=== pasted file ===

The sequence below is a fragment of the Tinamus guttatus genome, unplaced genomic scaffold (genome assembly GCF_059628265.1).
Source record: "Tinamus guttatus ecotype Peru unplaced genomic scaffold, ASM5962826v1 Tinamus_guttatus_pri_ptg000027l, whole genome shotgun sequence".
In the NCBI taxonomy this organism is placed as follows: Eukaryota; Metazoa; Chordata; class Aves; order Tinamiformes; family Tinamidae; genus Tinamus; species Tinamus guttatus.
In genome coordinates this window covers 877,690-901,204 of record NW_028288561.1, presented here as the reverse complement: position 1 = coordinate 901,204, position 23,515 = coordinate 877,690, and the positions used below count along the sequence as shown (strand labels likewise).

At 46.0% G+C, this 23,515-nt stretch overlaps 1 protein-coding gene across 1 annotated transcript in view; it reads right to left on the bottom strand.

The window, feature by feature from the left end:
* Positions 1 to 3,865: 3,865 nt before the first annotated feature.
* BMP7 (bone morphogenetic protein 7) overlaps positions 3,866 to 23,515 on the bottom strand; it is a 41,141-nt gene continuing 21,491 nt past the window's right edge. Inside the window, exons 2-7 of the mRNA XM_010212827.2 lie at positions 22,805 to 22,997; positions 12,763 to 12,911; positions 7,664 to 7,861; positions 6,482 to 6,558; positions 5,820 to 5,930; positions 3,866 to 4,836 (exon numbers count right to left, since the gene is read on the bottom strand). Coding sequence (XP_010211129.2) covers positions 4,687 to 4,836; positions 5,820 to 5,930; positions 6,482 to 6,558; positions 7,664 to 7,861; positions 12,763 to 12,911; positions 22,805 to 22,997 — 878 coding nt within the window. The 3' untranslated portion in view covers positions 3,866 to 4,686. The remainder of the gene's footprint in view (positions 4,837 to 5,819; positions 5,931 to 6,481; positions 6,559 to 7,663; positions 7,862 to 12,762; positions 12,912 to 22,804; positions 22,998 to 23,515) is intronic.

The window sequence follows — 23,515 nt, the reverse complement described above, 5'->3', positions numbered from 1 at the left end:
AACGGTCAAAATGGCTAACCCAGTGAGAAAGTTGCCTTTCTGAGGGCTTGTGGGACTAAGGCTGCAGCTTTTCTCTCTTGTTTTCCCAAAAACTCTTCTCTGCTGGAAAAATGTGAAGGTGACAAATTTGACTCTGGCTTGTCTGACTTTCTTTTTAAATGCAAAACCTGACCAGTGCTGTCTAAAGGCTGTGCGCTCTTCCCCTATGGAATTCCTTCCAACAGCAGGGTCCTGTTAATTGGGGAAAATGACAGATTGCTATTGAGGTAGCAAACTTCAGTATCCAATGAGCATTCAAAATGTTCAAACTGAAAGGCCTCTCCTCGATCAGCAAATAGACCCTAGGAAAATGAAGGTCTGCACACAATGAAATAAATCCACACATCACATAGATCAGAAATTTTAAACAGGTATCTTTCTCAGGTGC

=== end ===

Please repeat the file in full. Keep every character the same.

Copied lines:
The sequence below is a fragment of the Tinamus guttatus genome, unplaced genomic scaffold (genome assembly GCF_059628265.1).
Source record: "Tinamus guttatus ecotype Peru unplaced genomic scaffold, ASM5962826v1 Tinamus_guttatus_pri_ptg000027l, whole genome shotgun sequence".
In the NCBI taxonomy this organism is placed as follows: Eukaryota; Metazoa; Chordata; class Aves; order Tinamiformes; family Tinamidae; genus Tinamus; species Tinamus guttatus.
In genome coordinates this window covers 877,690-901,204 of record NW_028288561.1, presented here as the reverse complement: position 1 = coordinate 901,204, position 23,515 = coordinate 877,690, and the positions used below count along the sequence as shown (strand labels likewise).

At 46.0% G+C, this 23,515-nt stretch overlaps 1 protein-coding gene across 1 annotated transcript in view; it reads right to left on the bottom strand.

The window, feature by feature from the left end:
* Positions 1 to 3,865: 3,865 nt before the first annotated feature.
* BMP7 (bone morphogenetic protein 7) overlaps positions 3,866 to 23,515 on the bottom strand; it is a 41,141-nt gene continuing 21,491 nt past the window's right edge. Inside the window, exons 2-7 of the mRNA XM_010212827.2 lie at positions 22,805 to 22,997; positions 12,763 to 12,911; positions 7,664 to 7,861; positions 6,482 to 6,558; positions 5,820 to 5,930; positions 3,866 to 4,836 (exon numbers count right to left, since the gene is read on the bottom strand). Coding sequence (XP_010211129.2) covers positions 4,687 to 4,836; positions 5,820 to 5,930; positions 6,482 to 6,558; positions 7,664 to 7,861; positions 12,763 to 12,911; positions 22,805 to 22,997 — 878 coding nt within the window. The 3' untranslated portion in view covers positions 3,866 to 4,686. The remainder of the gene's footprint in view (positions 4,837 to 5,819; positions 5,931 to 6,481; positions 6,559 to 7,663; positions 7,862 to 12,762; positions 12,912 to 22,804; positions 22,998 to 23,515) is intronic.

The window sequence follows — 23,515 nt, the reverse complement described above, 5'->3', positions numbered from 1 at the left end:
AACGGTCAAAATGGCTAACCCAGTGAGAAAGTTGCCTTTCTGAGGGCTTGTGGGACTAAGGCTGCAGCTTTTCTCTCTTGTTTTCCCAAAAACTCTTCTCTGCTGGAAAAATGTGAAGGTGACAAATTTGACTCTGGCTTGTCTGACTTTCTTTTTAAATGCAAAACCTGACCAGTGCTGTCTAAAGGCTGTGCGCTCTTCCCCTATGGAATTCCTTCCAACAGCAGGGTCCTGTTAATTGGGGAAAATGACAGATTGCTATTGAGGTAGCAAACTTCAGTATCCAATGAGCATTCAAAATGTTCAAACTGAAAGGCCTCTCCTCGATCAGCAAATAGACCCTAGGAAAATGAAGGTCTGCACACAATGAAATAAATCCACACATCACATAGATCAGAAATTTTAAACAGGTATCTTTCTCAGGTGC